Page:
pssepath

Simplified PSSe python importing


Keywords
psse extension utility pssepath
License
MIT
Install
pip install pssepath==0.2.0

Documentation

pssepath - Easy PSSE Python coding

Author: whit. (whit.com.au)

pssepath simplifies the code required to setup the Python environment necessary to use the PSSE API. Using pssepath all you have to do is:

import pssepath
pssepath.add_pssepath()

import psspy

Tested and works on:

  • PSSE 32
  • PSSE 33
  • PSSE 34

Supports 32 and 64 bit windows.

Using this module makes the PSSE system files available for use while avoiding making modifications to system paths or hardcoding the location of the PSSE system folders. This makes PSSE easy to use.

Without pssepath, you have to do something like this:

import os
import sys

PSSE_LOCATION = r"C:\Program Files\PTI\PSSE32\PSSBIN"
sys.path.append(PSSE_LOCATION)
os.environ['PATH'] = os.environ['PATH'] + ';' +  PSSE_LOCATION

import psspy

Furthermore, by including pssepath with any scripts you distribute, others will be able to use your code without having to edit your code to suit their varying install paths (such as different versions of PSSE).

It can also provide information about which version of Python to use with a particular install of PSSE to avoid "ImportError: Bad magic number...".

Installation

Copy the pssepath.py file to the directory with the python files you want to use this script in.

Usage

pssepath provides 3 methods for setting up the PSSE paths:

.. method::  pssepath.add_pssepath()

      Adds the most recent version of PSSE that works with the currently
      running version of Python.

.. method:: pssepath.add_pssepath(<version>)

    Adds the requested version of PSSE. Remember that specifying a version
    number may make your code less portable if you or your colleagues ever use a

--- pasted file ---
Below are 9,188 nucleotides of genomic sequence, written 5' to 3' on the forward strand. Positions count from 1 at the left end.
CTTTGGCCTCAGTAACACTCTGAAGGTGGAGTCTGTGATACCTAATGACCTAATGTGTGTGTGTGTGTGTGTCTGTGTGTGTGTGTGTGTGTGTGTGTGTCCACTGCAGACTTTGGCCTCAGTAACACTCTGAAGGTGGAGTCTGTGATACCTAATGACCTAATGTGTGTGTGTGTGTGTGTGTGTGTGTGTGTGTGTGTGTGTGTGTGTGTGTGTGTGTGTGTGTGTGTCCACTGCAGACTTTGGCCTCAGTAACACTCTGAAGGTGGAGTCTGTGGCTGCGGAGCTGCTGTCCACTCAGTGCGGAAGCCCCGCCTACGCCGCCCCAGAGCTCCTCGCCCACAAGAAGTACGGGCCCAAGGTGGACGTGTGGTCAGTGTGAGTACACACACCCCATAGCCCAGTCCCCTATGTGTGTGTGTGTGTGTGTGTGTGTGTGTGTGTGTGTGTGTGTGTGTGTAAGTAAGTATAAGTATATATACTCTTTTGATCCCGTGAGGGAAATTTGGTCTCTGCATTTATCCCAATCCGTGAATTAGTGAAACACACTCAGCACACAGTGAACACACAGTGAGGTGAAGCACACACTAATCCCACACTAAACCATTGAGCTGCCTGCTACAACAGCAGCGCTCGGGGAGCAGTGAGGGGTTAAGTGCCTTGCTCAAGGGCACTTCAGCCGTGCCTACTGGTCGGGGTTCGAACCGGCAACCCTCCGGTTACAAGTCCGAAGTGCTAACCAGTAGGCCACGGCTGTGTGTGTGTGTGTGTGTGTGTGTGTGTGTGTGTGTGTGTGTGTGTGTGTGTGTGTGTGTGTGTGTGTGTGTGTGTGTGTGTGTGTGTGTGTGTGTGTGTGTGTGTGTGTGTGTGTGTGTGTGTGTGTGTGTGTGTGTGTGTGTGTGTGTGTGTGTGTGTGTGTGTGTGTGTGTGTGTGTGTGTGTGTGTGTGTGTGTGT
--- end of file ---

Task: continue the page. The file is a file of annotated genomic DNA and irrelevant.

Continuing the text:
different version.  pssepath.add_pssepath(33)

.. method:: pssepath.select_pssepath()

    Produces a menu of all the PSSE installs on your system, along with
    the required version of Python.

If you have set up your system to have the PSSE system files on the system path at all times, pssepath will only use these files.

For information about the PSSE versions installed on your system, either:

  • execute the pssepath.py file from windows; or
  • run python -m pssepath You may have to specify the python install path: ie. c:\Python25\python -m pssepath

This will provide you with a summary similar to the following:

Found the following versions of PSSE installed:

    1. PSSE version 32
        Requires Python 2.5 (Current running Python)
    2. PSSE version XX
        Requires Python 2.X (Installed)
    3. PSSE version XX
        Requires Python 2.X
    etc.

The status next to the Python version indicates the installation status of the required Python for the particular PSSE install.

Current running Python
indicates the Python version used to invoke the script (c:\Python25\python if invoked as c:\Python25\python -m pssepath) is appropriate for that version of PSSE.
Installed
indicates that a Python version different to the one used to invoke the script is required for that PSSE version, but that it is already installed on your system.
<nothing>
The absence of a status means that a different version of Python is required to run that version of PSSE and it is not installed on your system. As Python comes bundled with PSSE, this status is unlikely.

Ensuring you use the correct version of Python for the version of PSSE you are running will avoid seeing ImportError: Bad magic number... ever again.

License

This program is released under the very permissive MIT license. You may freely use it for commercial purposes, without needing to provide modified source.

Read the LICENSE file for more information.

Tips on managing multiple Python versions

I like to use batch files that point to a specific python version. For example:

$ more C:\bin\python25.bat
@C:\Python25\python.exe %*

Where the PATH includes c:\bin. Now you can run python scripts with the command:

python25 myscript.py args

instead of:

c:\Python25\python.exe myscript.py args

Contributers

Discussion about this module was conducted at the Python for PSSE Forum involving the following members:

  • Chip Webber
  • JervisW
  • Daniel Hillier

Improvements or suggestions

Visit the Python for PSSE Forum

See also:

For any other questions about Python and PSSE, feel free to raise them on the Python for PSSE Forum